It is sometime since Malayalam has carved a niche for itself in cyberspace with Keralites, especially those in exile, resorting to Internet browsing in Malayalam. Concurrently, blogs and websites in Malayalam stole the show.
Now, signalling the popularity of its use as a digital repository of information, Malayalam Wikipedia (http://ml.wikipedia.org/), the free online encyclopaedia, crossed the 10,000-article milestone on June 1.
As on Sunday, it had 10,093 articles, most of them pertaining to geography. With this, it has become the seventh Indian language Wiki, after Telugu, Hindi, Marathi, Bengali, Bishnupriya Manipuri and Tamil to have 10,000-plus articles. “However, with regard to quality and depth of articles, it ranks third, after English and Hebrew, among 229 different language Wikipedias stacked away in the cyber world,” says Shiju Alex, an active Malayalam Wiki user.
From its modest beginning on June 15, 2001, the free-for-all cyber encyclopaedia at the moment has 10,574 registered users, 13 administrators and three bureaucrats.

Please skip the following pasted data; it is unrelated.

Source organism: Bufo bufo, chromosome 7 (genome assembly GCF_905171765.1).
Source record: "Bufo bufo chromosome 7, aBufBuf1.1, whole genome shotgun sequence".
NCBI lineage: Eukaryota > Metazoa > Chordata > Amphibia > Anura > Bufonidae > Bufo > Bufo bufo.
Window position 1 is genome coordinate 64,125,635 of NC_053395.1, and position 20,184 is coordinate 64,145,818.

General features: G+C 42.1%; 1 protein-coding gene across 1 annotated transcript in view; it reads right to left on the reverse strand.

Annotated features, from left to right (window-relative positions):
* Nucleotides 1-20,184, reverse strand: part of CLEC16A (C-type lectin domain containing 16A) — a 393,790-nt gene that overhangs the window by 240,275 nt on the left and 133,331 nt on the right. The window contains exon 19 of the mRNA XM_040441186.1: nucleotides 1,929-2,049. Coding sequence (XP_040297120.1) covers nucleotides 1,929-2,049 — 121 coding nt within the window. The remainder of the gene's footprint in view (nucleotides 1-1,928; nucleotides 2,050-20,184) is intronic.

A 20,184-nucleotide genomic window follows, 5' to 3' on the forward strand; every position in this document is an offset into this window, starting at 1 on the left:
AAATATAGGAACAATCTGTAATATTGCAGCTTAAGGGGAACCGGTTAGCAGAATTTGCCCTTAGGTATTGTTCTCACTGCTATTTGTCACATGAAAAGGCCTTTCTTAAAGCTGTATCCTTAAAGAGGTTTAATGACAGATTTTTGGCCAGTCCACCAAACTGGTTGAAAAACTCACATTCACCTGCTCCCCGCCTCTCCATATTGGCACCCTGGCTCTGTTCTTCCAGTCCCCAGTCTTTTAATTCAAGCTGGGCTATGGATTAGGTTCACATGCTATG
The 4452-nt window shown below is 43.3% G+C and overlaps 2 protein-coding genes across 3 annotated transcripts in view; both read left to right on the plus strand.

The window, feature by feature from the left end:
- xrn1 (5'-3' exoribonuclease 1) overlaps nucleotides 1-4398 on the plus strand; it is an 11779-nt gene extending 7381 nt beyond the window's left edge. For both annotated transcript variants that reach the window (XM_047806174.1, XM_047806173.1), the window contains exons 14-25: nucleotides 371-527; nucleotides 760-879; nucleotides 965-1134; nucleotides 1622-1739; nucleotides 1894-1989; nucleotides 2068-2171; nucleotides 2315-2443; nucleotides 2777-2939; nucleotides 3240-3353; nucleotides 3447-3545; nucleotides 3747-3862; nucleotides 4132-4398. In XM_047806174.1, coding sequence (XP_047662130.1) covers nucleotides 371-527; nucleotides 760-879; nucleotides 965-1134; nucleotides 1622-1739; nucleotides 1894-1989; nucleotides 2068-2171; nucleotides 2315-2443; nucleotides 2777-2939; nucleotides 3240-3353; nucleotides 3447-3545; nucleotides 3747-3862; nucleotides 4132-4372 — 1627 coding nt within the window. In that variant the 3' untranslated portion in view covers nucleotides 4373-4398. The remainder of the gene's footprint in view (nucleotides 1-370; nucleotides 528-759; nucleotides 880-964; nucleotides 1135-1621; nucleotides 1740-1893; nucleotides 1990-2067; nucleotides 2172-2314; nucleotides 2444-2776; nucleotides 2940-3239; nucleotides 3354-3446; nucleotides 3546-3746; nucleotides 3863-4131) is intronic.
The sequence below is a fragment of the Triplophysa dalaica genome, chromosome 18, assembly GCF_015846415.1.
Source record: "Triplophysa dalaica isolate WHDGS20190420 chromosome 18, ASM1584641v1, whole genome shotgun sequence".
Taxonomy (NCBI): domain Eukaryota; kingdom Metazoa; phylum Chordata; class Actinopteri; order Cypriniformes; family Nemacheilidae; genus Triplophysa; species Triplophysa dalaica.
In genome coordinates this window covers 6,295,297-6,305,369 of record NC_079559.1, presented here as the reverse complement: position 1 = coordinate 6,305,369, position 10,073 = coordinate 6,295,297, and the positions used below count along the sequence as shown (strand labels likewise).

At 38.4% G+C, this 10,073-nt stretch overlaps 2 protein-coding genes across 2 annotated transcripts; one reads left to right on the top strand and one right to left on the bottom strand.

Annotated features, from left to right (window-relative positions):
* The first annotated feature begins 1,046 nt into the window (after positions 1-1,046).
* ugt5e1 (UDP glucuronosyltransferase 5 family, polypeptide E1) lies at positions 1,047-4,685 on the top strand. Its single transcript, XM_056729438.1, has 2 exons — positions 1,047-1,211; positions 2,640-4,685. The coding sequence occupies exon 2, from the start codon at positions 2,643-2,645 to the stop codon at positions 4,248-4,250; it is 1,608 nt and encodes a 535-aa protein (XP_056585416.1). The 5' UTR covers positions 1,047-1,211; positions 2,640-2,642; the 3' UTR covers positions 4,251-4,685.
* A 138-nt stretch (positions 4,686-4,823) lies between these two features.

Created by United States-based M.P. Vinod Menon, the initial record of Malayalam Wiki as a storehouse of information was somewhat dismal.
The advent of Malayalam Unicode, however, turned the tables in its favour as it started gaining in popularity. Besides geography-related articles, the Malayalam Wikipedia has a rich history section as well.
The flipside is, there is virtually nothing on physical science and earth sciences. Psychology and archaeology, too, have not found any contributors.
The stupendous growth of Malayalam Wikipedia prompted the State Institute of Encyclopaedic Publications to authorise it, a few months ago, to release online its ‘Sarvavijnanakosham’ series under GNU Free Documentation Licence 1.2 besides utilising the corpus of knowledge to pad up the articles in Malayalam Wiki.